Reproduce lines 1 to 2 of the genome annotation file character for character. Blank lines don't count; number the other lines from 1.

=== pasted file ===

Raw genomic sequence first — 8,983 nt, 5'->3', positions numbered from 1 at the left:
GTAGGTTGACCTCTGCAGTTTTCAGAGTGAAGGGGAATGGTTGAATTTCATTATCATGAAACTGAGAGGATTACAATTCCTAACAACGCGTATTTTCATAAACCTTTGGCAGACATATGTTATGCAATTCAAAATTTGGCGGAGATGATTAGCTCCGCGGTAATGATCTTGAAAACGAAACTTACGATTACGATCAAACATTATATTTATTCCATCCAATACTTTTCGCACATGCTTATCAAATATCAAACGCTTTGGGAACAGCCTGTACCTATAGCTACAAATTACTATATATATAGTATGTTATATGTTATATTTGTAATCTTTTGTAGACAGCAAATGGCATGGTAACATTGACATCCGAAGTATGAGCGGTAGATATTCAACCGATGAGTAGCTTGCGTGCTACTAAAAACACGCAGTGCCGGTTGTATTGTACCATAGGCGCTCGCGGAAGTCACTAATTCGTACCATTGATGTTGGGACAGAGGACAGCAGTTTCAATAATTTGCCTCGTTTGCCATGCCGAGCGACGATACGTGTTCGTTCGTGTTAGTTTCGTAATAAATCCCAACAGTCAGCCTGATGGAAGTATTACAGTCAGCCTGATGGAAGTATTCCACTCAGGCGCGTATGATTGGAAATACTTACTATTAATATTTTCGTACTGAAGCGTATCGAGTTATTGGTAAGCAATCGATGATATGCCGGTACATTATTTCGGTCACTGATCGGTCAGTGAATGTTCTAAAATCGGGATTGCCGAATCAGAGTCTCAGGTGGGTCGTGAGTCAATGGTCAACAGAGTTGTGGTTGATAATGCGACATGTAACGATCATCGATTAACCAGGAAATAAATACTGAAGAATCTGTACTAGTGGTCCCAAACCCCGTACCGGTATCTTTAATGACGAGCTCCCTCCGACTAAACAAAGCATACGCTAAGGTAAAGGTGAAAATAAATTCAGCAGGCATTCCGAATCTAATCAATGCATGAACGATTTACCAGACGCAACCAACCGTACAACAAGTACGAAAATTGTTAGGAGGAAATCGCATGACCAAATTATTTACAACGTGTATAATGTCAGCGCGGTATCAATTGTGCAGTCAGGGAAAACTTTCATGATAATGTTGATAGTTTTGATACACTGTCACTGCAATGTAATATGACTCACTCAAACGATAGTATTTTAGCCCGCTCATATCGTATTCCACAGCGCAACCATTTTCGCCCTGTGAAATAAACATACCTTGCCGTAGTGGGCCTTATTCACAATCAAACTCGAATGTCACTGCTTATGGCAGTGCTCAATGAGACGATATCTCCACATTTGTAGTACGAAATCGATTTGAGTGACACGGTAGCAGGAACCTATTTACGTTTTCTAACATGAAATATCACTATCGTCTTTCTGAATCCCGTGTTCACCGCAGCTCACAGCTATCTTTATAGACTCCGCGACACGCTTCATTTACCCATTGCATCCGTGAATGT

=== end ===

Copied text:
Raw genomic sequence first — 8,983 nt, 5'->3', positions numbered from 1 at the left:
GTAGGTTGACCTCTGCAGTTTTCAGAGTGAAGGGGAATGGTTGAATTTCATTATCATGAAACTGAGAGGATTACAATTCCTAACAACGCGTATTTTCATAAACCTTTGGCAGACATATGTTATGCAATTCAAAATTTGGCGGAGATGATTAGCTCCGCGGTAATGATCTTGAAAACGAAACTTACGATTACGATCAAACATTATATTTATTCCATCCAATACTTTTCGCACATGCTTATCAAATATCAAACGCTTTGGGAACAGCCTGTACCTATAGCTACAAATTACTATATATATAGTATGTTATATGTTATATTTGTAATCTTTTGTAGACAGCAAATGGCATGGTAACATTGACATCCGAAGTATGAGCGGTAGATATTCAACCGATGAGTAGCTTGCGTGCTACTAAAAACACGCAGTGCCGGTTGTATTGTACCATAGGCGCTCGCGGAAGTCACTAATTCGTACCATTGATGTTGGGACAGAGGACAGCAGTTTCAATAATTTGCCTCGTTTGCCATGCCGAGCGACGATACGTGTTCGTTCGTGTTAGTTTCGTAATAAATCCCAACAGTCAGCCTGATGGAAGTATTACAGTCAGCCTGATGGAAGTATTCCACTCAGGCGCGTATGATTGGAAATACTTACTATTAATATTTTCGTACTGAAGCGTATCGAGTTATTGGTAAGCAATCGATGATATGCCGGTACATTATTTCGGTCACTGATCGGTCAGTGAATGTTCTAAAATCGGGATTGCCGAATCAGAGTCTCAGGTGGGTCGTGAGTCAATGGTCAACAGAGTTGTGGTTGATAATGCGACATGTAACGATCATCGATTAACCAGGAAATAAATACTGAAGAATCTGTACTAGTGGTCCCAAACCCCGTACCGGTATCTTTAATGACGAGCTCCCTCCGACTAAACAAAGCATACGCTAAGGTAAAGGTGAAAATAAATTCAGCAGGCATTCCGAATCTAATCAATGCATGAACGATTTACCAGACGCAACCAACCGTACAACAAGTACGAAAATTGTTAGGAGGAAATCGCATGACCAAATTATTTACAACGTGTATAATGTCAGCGCGGTATCAATTGTGCAGTCAGGGAAAACTTTCATGATAATGTTGATAGTTTTGATACACTGTCACTGCAATGTAATATGACTCACTCAAACGATAGTATTTTAGCCCGCTCATATCGTATTCCACAGCGCAACCATTTTCGCCCTGTGAAATAAACATACCTTGCCGTAGTGGGCCTTATTCACAATCAAACTCGAATGTCACTGCTTATGGCAGTGCTCAATGAGACGATATCTCCACATTTGTAGTACGAAATCGATTTGAGTGACACGGTAGCAGGAACCTATTTACGTTTTCTAACATGAAATATCACTATCGTCTTTCTGAATCCCGTGTTCACCGCAGCTCACAGCTATCTTTATAGACTCCGCGACACGCTTCATTTACCCATTGCATCCGTGAATGT